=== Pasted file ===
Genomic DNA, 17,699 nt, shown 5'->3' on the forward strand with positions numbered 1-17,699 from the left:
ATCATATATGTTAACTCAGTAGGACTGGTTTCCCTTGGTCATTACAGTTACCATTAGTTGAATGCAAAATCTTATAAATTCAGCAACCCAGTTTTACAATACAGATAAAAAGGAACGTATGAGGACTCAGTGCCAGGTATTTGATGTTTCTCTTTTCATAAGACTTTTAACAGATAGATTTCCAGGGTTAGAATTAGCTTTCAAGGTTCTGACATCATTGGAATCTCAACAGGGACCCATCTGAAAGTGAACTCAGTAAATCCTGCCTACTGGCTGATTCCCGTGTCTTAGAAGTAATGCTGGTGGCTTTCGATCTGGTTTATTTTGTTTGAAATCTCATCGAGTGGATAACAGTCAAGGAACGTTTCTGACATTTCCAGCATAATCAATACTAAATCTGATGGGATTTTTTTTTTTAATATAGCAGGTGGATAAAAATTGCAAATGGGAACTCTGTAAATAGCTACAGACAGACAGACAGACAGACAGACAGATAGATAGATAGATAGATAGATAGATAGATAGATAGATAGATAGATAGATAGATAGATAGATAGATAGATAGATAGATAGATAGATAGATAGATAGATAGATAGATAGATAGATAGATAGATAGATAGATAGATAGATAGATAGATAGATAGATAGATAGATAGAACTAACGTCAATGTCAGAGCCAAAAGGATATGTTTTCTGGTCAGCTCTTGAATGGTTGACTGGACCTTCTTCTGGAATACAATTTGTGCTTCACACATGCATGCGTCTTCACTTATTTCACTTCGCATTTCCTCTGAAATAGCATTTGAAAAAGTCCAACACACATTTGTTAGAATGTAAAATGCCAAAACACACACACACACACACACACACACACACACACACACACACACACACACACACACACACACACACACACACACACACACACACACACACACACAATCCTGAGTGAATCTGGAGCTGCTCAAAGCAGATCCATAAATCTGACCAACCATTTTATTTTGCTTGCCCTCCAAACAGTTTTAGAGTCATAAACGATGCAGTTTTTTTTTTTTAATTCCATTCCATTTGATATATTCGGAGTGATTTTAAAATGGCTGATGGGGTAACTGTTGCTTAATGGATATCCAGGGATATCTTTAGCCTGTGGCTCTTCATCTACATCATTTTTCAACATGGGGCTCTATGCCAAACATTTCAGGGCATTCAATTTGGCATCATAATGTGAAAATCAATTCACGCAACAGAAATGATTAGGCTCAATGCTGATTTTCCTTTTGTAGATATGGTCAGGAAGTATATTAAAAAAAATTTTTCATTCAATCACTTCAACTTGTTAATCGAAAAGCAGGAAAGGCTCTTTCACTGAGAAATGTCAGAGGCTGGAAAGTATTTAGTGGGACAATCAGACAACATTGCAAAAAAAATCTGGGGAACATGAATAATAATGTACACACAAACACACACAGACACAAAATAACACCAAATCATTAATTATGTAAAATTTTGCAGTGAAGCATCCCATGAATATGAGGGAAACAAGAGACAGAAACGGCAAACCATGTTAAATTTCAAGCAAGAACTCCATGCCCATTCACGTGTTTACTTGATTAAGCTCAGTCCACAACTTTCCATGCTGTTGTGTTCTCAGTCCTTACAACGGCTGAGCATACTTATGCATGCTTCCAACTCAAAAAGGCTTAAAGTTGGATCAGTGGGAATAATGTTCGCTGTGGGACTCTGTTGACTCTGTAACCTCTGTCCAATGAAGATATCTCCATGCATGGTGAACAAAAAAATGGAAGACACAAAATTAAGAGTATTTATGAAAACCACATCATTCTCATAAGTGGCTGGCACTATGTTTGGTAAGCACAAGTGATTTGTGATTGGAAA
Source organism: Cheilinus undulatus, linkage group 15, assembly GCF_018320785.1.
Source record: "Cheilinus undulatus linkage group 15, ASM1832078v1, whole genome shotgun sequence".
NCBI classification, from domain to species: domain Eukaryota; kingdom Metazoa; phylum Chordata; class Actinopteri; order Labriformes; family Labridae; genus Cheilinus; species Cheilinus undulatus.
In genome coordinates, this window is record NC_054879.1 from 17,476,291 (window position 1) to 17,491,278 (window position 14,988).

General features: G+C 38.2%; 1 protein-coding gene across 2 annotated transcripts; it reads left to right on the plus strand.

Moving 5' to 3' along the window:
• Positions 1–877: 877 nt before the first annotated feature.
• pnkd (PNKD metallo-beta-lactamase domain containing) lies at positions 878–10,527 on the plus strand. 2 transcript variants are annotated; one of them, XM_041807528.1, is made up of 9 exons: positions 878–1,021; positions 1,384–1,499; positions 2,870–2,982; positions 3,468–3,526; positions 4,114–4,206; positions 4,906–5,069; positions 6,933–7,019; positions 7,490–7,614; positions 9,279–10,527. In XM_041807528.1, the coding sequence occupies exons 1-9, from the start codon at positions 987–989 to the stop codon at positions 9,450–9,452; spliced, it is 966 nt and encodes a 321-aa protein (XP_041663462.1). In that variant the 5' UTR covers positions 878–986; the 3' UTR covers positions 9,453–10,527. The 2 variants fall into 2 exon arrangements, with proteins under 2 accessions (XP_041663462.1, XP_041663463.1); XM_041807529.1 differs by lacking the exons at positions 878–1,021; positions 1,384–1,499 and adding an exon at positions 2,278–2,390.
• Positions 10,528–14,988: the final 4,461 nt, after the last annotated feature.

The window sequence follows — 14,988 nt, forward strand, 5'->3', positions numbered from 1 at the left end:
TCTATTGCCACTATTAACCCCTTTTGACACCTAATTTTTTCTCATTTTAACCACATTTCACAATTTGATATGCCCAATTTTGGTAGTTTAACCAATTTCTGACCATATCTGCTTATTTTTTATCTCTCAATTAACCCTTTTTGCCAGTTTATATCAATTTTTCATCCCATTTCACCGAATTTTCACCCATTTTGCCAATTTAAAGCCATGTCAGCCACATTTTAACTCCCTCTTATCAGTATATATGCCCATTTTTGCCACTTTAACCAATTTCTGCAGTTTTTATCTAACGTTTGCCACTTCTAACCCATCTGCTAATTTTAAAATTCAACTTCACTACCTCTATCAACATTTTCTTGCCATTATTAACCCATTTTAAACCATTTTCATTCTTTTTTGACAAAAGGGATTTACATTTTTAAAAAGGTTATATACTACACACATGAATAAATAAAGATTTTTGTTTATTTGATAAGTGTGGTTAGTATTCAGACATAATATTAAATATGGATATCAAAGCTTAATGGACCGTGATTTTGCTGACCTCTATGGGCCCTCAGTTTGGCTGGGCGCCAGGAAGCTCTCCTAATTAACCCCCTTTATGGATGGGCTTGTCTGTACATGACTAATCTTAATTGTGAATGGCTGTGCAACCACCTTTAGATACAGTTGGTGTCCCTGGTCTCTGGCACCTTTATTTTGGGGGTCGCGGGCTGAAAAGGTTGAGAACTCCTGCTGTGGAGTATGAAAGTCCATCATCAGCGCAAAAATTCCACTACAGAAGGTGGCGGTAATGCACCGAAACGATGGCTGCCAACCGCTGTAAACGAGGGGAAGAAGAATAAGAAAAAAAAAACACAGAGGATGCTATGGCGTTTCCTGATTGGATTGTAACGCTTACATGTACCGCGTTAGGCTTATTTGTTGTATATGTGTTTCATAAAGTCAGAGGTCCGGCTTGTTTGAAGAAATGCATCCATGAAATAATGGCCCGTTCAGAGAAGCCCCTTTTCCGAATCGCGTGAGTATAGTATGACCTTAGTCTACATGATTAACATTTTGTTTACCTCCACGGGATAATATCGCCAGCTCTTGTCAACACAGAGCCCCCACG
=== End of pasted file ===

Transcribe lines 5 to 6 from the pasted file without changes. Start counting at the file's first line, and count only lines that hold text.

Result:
NCBI classification, from domain to species: domain Eukaryota; kingdom Metazoa; phylum Chordata; class Actinopteri; order Labriformes; family Labridae; genus Cheilinus; species Cheilinus undulatus.
In genome coordinates, this window is record NC_054879.1 from 17,476,291 (window position 1) to 17,491,278 (window position 14,988).